Ecological Archives E093-016-A5

Fernando Alfredo Lattanzi, German Darío Berone, Wolfgang Feneis, and Hans Schnyder. 2012. 13C-labeling shows the effect of hierarchy on the carbon gain of individuals and functional groups in dense field stands. Ecology 93:169–179.

Appendix E. A model to assess the role of tracer residence in shoot metabolic pools, tracer partitioning belowground, and tracer use in shoot respiration in determining the fraction of assimilated tracer lost from the shoot (flost) during steady state labeling.

Fig. E1. The model consisted of a pool that received assimilated carbon, that is, 13C-tracer, and from which carbon was used for shoot growth or lost via shoot respiration or allocation belowground. Thus, assimilation = allocation belowground + shoot respiration + shoot growth. Assimilation and pool size (Q) were assumed constant, and growth, partitioning and respiration were assumed linearly related to Q (first-order kinetics). Thus, assimilation = Q/τ · A + Q/τ · B + Q/τ · C, where τ is the mean residence time of carbon in Q, and A, B, and C are the proportion of carbon partitioned belowground, to shoot respiration, and to shoot growth, so that A + B + C = 1. B and C depend on carbon use efficiency for shoot growth (CUE): B = (1 – A) · CUE, C = (1 – A) · (1 – CUE). The model was implemented in ModelMaker (Cherwell Scientific, Oxford, UK) and flost estimated for any time t as the sum of tracer partitioned to shoot respiration and belowground from time 0 to time t, divided by the total amount of assimilated tracer. flost is independent of assimilation rate, thus the model was run with a nominal assimilation rate = 1.

Fig. E2. Results of simulation of flost for different combinations of (b) the mean residence time (τ) of carbon in a pool Q; (c) the proportion of carbon partitioned belowground, A,; and (c) the carbon use efficiency for shoot growth, CUE. Values of τ, CUE and A were taken from Amthor (2000), Belanger, Gastal and Warembourg (1992; 1994), Cannel and Thornley (2000), Gifford (2003), Lehmeier et al. (2008), Minchin, Thorpe and Farrar (1994), and Parsons and Robson (1982).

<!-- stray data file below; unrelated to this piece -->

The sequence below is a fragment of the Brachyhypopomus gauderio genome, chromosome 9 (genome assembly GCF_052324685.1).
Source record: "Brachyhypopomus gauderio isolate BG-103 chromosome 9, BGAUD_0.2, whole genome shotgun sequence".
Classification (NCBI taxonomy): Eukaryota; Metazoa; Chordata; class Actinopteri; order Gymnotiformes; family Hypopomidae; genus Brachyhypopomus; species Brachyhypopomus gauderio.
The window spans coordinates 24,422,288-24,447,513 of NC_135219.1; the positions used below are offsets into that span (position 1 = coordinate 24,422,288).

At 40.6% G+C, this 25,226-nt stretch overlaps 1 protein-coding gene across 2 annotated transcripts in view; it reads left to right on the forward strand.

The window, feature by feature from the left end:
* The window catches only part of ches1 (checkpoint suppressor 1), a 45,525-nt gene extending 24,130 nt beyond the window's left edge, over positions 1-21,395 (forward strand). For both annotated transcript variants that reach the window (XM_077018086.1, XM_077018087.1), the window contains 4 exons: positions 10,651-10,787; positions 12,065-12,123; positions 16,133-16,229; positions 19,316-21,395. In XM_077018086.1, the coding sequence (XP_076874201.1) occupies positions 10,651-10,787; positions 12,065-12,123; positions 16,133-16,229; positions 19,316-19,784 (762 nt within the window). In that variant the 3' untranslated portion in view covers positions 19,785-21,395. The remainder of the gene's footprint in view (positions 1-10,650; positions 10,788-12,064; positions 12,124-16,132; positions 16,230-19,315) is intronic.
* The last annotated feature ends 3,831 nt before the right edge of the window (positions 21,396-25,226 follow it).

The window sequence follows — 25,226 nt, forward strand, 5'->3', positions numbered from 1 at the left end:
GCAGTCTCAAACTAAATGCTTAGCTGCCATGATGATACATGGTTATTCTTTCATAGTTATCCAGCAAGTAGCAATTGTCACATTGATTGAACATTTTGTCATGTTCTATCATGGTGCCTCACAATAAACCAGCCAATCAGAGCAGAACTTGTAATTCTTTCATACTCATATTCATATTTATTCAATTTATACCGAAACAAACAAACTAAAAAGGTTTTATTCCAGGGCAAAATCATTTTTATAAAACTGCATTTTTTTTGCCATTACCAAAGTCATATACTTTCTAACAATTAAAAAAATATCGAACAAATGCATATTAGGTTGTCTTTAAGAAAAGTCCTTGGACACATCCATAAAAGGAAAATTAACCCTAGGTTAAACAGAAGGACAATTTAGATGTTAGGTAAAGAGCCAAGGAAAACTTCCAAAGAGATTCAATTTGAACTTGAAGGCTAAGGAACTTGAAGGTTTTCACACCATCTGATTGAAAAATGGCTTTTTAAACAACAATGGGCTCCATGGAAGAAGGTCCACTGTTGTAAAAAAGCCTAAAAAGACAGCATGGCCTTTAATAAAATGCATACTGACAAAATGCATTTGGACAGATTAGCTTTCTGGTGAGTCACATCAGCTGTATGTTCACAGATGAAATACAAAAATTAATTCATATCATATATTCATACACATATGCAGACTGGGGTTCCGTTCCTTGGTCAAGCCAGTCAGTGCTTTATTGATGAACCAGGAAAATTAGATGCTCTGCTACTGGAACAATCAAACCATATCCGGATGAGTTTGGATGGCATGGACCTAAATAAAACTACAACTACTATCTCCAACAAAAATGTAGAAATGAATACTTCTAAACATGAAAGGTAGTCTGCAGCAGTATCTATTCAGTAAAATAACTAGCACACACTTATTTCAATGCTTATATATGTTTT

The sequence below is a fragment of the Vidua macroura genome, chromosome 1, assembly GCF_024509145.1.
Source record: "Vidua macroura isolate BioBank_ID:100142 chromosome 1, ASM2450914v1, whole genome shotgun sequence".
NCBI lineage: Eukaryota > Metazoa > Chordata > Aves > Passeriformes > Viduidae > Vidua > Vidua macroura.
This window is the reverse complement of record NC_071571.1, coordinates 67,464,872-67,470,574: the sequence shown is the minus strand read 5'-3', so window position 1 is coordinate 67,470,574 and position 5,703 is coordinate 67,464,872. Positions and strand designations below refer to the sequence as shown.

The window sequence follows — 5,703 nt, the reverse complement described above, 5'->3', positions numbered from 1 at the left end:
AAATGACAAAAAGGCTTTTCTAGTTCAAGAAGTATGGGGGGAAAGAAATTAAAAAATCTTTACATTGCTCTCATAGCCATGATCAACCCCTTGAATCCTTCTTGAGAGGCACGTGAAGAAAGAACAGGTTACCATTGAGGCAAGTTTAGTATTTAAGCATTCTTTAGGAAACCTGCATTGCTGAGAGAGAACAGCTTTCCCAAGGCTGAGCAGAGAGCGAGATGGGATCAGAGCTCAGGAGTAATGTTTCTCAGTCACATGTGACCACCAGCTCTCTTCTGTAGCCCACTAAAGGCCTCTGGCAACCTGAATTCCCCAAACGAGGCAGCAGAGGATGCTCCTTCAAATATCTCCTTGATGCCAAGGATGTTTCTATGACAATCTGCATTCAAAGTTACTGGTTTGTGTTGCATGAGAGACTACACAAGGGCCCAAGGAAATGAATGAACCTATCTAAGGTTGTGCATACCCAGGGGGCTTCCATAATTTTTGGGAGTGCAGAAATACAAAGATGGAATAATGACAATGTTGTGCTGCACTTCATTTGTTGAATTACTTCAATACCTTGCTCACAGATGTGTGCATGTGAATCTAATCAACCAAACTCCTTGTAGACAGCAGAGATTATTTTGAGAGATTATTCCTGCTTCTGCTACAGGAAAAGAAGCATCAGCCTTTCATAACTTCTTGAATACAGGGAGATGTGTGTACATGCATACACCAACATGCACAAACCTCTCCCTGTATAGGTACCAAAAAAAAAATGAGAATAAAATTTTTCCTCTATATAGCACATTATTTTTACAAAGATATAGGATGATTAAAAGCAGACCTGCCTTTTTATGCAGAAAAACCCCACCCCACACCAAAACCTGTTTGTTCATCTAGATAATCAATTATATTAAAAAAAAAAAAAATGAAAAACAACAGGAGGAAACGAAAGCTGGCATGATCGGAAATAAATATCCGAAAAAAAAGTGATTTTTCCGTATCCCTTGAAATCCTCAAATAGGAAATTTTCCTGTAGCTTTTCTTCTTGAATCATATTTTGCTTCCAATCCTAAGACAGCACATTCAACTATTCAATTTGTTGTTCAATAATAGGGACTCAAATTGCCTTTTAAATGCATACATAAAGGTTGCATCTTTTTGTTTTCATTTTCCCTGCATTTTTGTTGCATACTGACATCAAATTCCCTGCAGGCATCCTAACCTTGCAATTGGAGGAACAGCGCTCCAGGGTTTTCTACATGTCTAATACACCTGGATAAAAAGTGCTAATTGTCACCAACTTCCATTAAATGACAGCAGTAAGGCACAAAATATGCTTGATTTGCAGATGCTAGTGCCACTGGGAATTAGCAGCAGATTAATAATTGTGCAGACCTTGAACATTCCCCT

Literature Cited

Amthor J.S. 2000. The McCree-de Wit-Penning de Vries-Thornley respiration paradigms: 30 years later. Annals of Botany, 86:1–20.

Belanger G., F. Gastal, and F.R. Warembourg. 1992. The effects of nitrogen fertilization and the growing season on carbon partitioning in a sward of fall fescue (Festuca arundinacea Schreb). Annals of Botany, 70:239–244.

Belanger G., F. Gastal, and F.R. Warembourg. 1994. Carbon balance of tall fescue (Festuca arundinacea Schreb): Effects of nitrogen fertilization and the growing season. Annals of Botany, 74:653–659.

Cannell M.G.R and J.H.M. Thornley. 2000. Modelling components of plant respiration: some guiding principles. Annals of Botany, 85:45–54.

Gifford R.M. 2003. Plant respiration in productivity models: conceptualisation representation and issues for global terrestrial carbon-cycle research. Functional Plant Biology, 30:171–186.

Lehmeier C. A., F. A. Lattanzi, R. Schäufele, M. Wild, and H. Schnyder. 2008. Root and shoot respiration of perennial ryegrass are supplied by the same substrate pools: Assessment by dynamic 13C labeling and compartmental analysis of tracer kinetics. Plant Physiology, 148:1148–1158.

Minchin P.E.H., M.R. Thorpe, and J.F. Farrar. 1994. Short-term control of shoot:root partitioning. Journal of Experimental Botany, 45:615–622.

Parsons A.J. and M.J. 1982. Seasonal Changes in the Physiology of S24 Perennial Ryegrass (Lolium perenne L). 4. Comparison of the Carbon Balance of the Reproductive Crop in Spring and the Vegetative Crop in Autumn. Annals of Botany, 50:167–177.

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